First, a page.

It starts like a rise of small trout. There are dimples on the surface--fingerling trout eating midges, perhaps. But these are no fish. The water breaks and out pop the yellow sails of a giant Hexagenia dun. Then another. And another. A vortex appears in a flash below the mayfly and it vanishes with a slurp so loud it echoes off the distant bank. A square tail like a shark fin breaks the surface behind the swirl as a brown trout twice the size of your net retreats back to his deeper lair. The Hex hatch is on.
This Midwestern legend plays out every year on calm, dark, humid nights in early July. Anglers who only fly fish once a year drive hundreds of miles to play their part in the drama, while the mayflies themselves make the television news by showing up on doppler radar or calling snowplows out of dormancy to remove layers of Hexagenia (or "Hex") duns from the bridges. In the cold trout rivers of Wisconsin and Michigan, huge nocturnal brown trout whose usual menu consists of smaller brown trout become, for a week or so, prime dry fly quarry.
According to the literature, these are the second largest mayflies in the United States, behind the related Litobrancha recurvata flies. However, there are credible reports of limbata exceeding 40mm in some locales that challenge this assumption.
Where & When
Regions: East, Midwest
Time Of Year (?): June through September, but the legendary hatches are in late June and early July.
Preferred Waters: Slow stretches of rivers and silty flats on lake bottoms
This species is transcontinental in distribution whose only limiting factor is proper habitat. It probably occurs in every state but Alaska, Arizona, and New Mexico. It can reach incredible densities in parts of Texas and Louisiana, but these waters are too warm for trout. It is in California and Oregon where limbata's most prolific western hatches in trout water occur. These dramatic hatches have become legendary over the last thirty years and the month long period starting sometime in early June is important to a host of anglers. They can also provide angling opportunities in other western states as well.
Though it is receiving growing notoriety in the West for providing excellent angling opportunities, Hexagenia Limbata won its first fame on the trout streams of Michigan and Wisconsin. It's found in rivers of all sizes and temperatures, including the mighty Mississippi whose vast mud flats put this hatch--literally--on the radar. Stillwaters from tiny spring ponds to Lake Erie can also have good hatches.
The Hex hatch begins in early June in the Driftless Area of Wisconsin and other southerly trout waters. It moves to the northern part of the Upper Midwest through the next several weeks, peaking in the last half of June and first half of July in most of the famous rivers. It lingers into August in the coldest headwaters of this region, as well as in the Northeast, where it is more restricted to stillwaters.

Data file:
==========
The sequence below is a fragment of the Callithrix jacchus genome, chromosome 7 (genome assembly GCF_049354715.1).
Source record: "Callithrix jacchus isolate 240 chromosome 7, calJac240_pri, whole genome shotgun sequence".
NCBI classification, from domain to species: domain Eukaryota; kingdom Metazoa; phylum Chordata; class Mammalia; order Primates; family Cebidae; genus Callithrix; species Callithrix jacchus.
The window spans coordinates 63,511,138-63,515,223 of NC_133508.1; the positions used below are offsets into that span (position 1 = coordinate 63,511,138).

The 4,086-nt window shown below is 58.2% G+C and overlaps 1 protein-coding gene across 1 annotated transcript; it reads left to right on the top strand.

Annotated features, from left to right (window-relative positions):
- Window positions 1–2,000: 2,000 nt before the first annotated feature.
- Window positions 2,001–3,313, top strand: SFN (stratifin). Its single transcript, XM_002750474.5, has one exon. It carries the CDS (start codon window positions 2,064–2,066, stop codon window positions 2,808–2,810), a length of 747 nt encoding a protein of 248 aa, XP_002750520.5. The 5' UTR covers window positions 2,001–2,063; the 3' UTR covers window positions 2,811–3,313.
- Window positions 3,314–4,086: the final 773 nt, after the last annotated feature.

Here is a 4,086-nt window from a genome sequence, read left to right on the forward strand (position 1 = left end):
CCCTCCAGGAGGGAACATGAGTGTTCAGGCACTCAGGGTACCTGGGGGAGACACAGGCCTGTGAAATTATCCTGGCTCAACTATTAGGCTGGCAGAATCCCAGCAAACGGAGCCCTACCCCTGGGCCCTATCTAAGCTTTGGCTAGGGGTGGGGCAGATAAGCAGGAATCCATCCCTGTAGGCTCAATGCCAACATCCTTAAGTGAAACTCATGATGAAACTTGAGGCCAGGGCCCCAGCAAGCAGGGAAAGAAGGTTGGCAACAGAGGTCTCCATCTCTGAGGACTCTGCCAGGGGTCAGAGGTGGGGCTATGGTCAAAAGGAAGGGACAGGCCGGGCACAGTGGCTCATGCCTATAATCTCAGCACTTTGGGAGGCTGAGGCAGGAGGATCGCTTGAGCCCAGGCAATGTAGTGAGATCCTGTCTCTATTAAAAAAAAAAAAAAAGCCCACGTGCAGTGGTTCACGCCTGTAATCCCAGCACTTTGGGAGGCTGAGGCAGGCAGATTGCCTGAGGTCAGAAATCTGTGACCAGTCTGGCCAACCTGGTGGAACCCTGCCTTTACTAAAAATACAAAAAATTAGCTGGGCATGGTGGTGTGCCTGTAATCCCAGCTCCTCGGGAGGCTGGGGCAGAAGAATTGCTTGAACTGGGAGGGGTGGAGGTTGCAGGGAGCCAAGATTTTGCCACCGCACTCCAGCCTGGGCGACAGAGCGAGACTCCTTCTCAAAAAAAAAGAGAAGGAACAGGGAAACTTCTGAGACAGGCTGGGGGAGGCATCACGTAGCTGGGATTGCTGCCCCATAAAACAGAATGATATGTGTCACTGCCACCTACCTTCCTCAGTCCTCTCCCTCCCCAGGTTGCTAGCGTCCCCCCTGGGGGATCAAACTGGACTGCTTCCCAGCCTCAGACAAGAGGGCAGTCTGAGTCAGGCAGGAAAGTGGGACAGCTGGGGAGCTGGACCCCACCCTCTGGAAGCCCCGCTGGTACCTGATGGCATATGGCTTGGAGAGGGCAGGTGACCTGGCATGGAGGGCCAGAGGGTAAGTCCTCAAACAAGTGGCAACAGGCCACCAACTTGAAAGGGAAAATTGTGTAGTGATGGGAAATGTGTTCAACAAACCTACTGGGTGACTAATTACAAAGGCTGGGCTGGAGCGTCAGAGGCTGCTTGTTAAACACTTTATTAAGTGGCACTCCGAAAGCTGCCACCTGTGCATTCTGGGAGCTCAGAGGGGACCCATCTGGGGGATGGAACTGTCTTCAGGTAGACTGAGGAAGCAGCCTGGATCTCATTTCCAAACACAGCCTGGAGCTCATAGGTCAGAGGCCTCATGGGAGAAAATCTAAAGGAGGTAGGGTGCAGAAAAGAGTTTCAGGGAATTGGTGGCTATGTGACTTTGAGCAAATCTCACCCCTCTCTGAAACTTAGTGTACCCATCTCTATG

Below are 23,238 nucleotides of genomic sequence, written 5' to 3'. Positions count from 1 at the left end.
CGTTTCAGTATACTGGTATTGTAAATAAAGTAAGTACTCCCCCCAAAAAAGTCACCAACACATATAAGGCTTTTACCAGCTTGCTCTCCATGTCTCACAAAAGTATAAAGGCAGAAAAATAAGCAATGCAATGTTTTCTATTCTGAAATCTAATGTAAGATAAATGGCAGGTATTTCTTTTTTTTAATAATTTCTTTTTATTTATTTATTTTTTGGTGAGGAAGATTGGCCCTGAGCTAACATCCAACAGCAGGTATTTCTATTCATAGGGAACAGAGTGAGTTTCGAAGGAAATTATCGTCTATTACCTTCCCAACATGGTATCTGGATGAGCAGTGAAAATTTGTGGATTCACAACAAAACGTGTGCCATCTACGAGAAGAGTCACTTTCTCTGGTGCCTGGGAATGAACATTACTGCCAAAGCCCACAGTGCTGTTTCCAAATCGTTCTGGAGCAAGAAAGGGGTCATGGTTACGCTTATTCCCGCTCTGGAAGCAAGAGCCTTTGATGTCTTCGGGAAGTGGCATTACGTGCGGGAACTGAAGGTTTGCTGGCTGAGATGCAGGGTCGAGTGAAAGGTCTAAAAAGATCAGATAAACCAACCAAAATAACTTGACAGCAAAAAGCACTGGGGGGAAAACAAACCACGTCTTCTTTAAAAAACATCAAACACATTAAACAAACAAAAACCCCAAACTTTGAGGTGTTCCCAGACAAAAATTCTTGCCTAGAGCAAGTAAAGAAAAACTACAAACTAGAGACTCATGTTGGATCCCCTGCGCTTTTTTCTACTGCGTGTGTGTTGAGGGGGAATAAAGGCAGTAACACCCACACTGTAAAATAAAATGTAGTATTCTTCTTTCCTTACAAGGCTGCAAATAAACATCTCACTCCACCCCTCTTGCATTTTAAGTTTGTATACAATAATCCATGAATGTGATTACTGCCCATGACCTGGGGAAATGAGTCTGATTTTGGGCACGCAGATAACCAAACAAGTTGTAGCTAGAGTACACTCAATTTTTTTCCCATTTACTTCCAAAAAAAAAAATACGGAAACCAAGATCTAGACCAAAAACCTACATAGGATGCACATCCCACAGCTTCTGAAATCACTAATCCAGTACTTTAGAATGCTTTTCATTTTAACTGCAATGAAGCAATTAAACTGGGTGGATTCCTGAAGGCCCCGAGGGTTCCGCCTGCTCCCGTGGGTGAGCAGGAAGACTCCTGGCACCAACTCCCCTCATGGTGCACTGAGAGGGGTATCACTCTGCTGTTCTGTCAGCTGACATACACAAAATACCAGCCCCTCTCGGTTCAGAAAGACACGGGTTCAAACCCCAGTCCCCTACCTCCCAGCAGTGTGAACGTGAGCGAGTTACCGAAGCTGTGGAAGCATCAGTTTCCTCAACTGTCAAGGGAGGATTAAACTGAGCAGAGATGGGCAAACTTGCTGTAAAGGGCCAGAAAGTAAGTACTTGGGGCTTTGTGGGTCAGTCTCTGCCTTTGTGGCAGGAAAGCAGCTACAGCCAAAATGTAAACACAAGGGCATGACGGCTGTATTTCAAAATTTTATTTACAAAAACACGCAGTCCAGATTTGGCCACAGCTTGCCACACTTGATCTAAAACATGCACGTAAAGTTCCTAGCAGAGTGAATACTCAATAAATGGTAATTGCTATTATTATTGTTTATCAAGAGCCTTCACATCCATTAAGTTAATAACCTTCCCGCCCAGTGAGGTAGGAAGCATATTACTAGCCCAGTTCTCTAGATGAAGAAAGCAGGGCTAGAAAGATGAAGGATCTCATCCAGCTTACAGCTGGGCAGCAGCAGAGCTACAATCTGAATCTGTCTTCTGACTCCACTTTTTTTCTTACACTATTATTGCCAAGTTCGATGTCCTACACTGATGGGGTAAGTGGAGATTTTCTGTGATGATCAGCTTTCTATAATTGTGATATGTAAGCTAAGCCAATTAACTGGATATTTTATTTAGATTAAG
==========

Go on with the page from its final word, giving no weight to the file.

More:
Because of the strict substrate requirements of Hexagenia nymphs, most rivers (even in the heart of their range) do not support good populations. Others have only a few places, a pool here and a run there, with good Hex activity. Nations guard their military secrets less closely than Hex fishermen guard these precious locations. If you wish to look for this hatch away from well-known Hex rivers, you cannot just pick from the map at random. Instead, check with fly shops and follow every whispered rumor. No other hatch creates so much mania on so little water.
Time Of Day (?): Usually dusk, sometimes late at night, midday once in a great while.
Habitat: Near the silt bed habitat of the nymphs
The Hex emergence begins at twilight and is most intense then, but it often continues to provide fishable action for hours, even past midnight. Wisconsin guide and writer Brad Bohen observes that the Hex hatch commences within a few minutes of the nightly start of the whippoorwills.
There is disagreement between authors about the manner of emergence. Some say these mayflies take a long time to struggle free from their shucks (
Shuck: The shed exoskeleton left over when an insect molts into its next stage or instar. Most often it describes the last nymphal or pupal skin exited during emergence into a winged adult.) as emergers. Others say the process is very fast. So the choice to fish an emerger pattern is your gamble, but most people fish this hatch by imitating the duns. Everyone agrees that the duns ride the surface for quite a while before taking off and make a lot of commotion. My observations are mixed: I have seen the nymphs twitching for a while below the surface without breaking through, making commotion that looks like the swirls of feeding minnows, but once they duns start to show they're up and out quickly.
Although the dialy timing of this hatch is predictable, the days when it will occur are not. One night may be so intense the fish can't find your fly among the naturals, and the next night can seem identical but be completely devoid of flies. Hot, humid nights are best, especially when it's very dark. There are old-timers who can feel it in the air when it is coming, but nobody has figured out how to put this sixth sense to words. Ernest Schwiebert described one such fellow in Matching the Hatch:
"According to one local angler I met on the Baldwin, the best nights are "dark as the inside o' yer hat; sorta warm an' muggy." He had three browns over seventeen inches."